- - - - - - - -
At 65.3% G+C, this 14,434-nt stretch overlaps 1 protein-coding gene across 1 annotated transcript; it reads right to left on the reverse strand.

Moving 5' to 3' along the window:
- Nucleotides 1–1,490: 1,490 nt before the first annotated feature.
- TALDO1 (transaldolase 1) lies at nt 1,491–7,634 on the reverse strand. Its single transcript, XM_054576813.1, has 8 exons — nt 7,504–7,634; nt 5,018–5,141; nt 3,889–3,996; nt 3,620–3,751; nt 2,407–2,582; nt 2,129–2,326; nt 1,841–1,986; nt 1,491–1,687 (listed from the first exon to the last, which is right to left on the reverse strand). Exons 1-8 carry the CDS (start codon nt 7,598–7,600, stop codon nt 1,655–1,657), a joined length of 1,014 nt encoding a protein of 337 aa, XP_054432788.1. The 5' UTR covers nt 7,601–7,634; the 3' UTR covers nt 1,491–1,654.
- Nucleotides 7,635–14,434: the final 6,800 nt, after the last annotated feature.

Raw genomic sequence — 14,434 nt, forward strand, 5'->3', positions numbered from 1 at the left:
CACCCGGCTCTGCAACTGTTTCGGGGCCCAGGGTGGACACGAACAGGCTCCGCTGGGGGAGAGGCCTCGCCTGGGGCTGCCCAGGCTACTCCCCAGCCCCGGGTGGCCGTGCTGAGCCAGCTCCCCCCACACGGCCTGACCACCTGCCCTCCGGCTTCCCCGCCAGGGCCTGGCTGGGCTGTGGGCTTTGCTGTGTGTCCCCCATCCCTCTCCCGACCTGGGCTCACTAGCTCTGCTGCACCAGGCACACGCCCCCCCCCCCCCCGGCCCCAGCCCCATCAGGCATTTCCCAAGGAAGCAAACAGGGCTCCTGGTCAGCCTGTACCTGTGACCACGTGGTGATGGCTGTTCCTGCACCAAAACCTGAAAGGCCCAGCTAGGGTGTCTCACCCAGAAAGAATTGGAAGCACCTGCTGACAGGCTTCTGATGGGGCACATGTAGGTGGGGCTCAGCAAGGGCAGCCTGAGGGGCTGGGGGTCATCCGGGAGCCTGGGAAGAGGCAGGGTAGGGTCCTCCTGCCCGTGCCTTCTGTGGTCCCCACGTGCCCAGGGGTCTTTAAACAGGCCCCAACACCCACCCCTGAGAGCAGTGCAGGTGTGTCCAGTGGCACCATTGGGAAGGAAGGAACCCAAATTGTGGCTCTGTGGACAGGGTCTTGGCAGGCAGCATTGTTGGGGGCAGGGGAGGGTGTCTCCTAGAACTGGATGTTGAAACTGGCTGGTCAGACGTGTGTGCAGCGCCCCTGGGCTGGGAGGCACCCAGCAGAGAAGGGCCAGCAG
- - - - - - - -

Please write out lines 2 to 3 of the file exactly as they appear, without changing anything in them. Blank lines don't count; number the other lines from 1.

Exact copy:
Moving 5' to 3' along the window:
- Nucleotides 1–1,490: 1,490 nt before the first annotated feature.